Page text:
Demps working quickly into the mix

August, 22, 2012
8/22/12
1:21
PM ET
TAMPA – When rookie running back Jeff Demps concluded his first full-pads practice with the Patriots on Wednesday, he was out of breath as he approached a group of reporters.

He might be a world-class sprinter, having won a silver medal at the Olympics, but that hasn’t made his transition back to football a cinch.

“That’s probably going to be the toughest part, just getting back into that football shape,” Demps told reporters after a joint practice with the Buccaneers that lasted 2 hours and 45 minutes.

[+] EnlargeJeff Demps
Mike Reiss/ESPNBoston.comJeff Demps talks to reporters after practice Wednesday.
Demps added that learning the Patriots’ plays will also be a challenge – he does have some background in the team’s system from having played for former New England offensive coordinator Charlie Weis at Florida -- but the coaching staff didn’t hesitate to throw him right into the mix Wednesday.

Wearing jersey No. 42, he competed in 1-on-1 blitz pickup drills against Buccaneers players. His effort was described as “courageous” by running backs coach Ivan Fears.

“I’m a football player first,” Demps said, when asked about the transition from track-and-field to the gridiron. “I’m used to jumping right into it, coming off of track season. It was basically like the same transition [as before], but guys were a lot bigger.”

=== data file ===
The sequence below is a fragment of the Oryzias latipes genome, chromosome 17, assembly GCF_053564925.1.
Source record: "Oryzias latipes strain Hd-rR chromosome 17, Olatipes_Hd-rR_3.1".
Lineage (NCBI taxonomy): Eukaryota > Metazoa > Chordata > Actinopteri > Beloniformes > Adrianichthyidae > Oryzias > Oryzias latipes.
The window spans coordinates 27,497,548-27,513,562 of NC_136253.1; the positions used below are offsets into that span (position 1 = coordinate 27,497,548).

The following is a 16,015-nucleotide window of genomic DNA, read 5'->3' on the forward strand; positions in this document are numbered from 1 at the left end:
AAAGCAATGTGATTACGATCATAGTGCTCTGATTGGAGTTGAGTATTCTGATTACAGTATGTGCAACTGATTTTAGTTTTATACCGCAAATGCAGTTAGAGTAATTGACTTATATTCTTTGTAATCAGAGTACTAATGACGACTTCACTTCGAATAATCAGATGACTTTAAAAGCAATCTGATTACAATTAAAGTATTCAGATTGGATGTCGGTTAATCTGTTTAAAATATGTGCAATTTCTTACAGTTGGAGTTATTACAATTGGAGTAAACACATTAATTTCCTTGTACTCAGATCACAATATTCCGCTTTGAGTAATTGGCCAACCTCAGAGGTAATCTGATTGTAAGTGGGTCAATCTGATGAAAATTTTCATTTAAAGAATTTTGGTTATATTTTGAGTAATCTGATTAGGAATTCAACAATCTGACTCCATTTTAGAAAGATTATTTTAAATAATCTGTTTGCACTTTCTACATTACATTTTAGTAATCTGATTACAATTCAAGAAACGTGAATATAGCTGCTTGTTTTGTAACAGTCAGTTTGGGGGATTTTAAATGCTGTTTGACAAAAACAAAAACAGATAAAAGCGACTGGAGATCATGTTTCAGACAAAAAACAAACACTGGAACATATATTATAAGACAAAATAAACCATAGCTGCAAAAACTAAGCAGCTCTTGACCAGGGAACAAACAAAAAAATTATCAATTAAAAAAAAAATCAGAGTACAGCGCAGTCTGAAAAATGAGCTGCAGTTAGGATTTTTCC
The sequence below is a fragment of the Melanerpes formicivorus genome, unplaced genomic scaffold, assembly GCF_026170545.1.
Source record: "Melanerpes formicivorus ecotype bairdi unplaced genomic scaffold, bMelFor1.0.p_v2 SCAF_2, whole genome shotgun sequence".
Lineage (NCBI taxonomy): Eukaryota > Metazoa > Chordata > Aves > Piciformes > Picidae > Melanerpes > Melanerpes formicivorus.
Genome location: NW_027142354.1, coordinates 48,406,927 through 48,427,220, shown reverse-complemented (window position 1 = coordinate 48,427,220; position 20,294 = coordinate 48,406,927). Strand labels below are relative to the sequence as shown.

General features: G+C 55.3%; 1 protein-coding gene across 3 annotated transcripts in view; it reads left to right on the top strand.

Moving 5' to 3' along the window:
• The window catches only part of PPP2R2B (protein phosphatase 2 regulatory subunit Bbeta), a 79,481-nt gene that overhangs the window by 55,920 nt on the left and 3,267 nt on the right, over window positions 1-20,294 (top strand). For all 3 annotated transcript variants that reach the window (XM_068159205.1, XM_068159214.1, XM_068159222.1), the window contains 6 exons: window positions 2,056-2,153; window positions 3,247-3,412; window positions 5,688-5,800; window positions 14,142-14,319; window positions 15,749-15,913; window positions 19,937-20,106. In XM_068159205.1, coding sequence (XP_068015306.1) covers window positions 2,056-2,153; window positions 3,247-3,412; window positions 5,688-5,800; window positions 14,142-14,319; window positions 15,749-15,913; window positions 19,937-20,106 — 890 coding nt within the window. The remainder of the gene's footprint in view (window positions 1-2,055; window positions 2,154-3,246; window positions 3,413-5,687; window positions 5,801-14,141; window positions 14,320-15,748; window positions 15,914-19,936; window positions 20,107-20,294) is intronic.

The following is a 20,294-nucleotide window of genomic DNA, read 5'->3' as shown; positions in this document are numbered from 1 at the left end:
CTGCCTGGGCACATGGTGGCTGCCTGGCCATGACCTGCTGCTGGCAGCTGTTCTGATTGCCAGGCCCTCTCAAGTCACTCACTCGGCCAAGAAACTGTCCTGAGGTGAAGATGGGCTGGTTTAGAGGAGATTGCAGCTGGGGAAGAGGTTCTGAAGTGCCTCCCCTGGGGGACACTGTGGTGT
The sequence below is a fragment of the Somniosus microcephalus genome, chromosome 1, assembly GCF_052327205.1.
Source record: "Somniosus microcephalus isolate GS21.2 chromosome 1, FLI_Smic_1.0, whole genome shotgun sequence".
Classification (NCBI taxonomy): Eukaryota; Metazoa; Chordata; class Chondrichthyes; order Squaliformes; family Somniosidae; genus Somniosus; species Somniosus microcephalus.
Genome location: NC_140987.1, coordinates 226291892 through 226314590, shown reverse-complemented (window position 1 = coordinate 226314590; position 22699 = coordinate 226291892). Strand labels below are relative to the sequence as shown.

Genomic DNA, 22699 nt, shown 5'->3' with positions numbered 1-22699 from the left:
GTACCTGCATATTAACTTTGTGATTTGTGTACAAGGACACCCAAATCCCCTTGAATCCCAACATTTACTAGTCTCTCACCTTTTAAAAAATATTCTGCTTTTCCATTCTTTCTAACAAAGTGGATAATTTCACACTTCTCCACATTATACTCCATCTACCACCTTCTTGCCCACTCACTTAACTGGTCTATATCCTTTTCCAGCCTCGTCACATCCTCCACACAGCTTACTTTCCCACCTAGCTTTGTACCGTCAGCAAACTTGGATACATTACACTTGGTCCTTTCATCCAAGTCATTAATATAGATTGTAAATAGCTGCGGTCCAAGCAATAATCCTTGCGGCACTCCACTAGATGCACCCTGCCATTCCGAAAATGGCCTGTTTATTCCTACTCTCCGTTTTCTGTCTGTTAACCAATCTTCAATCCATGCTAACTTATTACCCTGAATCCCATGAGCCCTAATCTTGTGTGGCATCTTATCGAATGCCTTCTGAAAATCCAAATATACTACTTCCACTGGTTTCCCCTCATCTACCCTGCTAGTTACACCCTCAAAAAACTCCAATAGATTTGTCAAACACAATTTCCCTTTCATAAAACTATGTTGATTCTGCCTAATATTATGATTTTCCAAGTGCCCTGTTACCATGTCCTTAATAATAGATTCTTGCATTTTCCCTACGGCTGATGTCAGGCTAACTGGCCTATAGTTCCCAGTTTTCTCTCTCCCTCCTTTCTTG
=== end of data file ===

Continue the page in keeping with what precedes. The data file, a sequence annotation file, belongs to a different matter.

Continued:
Demps is listed at 5-foot-7 on the team’s roster, and said he was 183 pounds, five pounds lighter than his playing weight at Florida.

Earlier in practice, he was also seen fielding kickoffs, which is one area that the Patriots figure to give Demps a chance to shine.

Wednesday marked the first time Demps was playing football, or focusing on football-specific drills, since after Florida’s bowl game in early January.

Fears said that Demps is the fastest player he’s coached in his 37 years in the game (22 in the NFL). He doesn’t think it will be long before Demps gets himself into game shape.

“Skill guys can play a lot faster than big guys can,” he said. “For him, it’s mostly just getting his feet up under him, getting a little wind back in his lungs, and getting used to catching the ball. I’m sure it won’t take that long for a guy like him. He’s such a great athlete, just based on what I’ve seen on film. … It’s kind of exciting to see him.”

Mike Reiss

ESPN New England Patriots reporter

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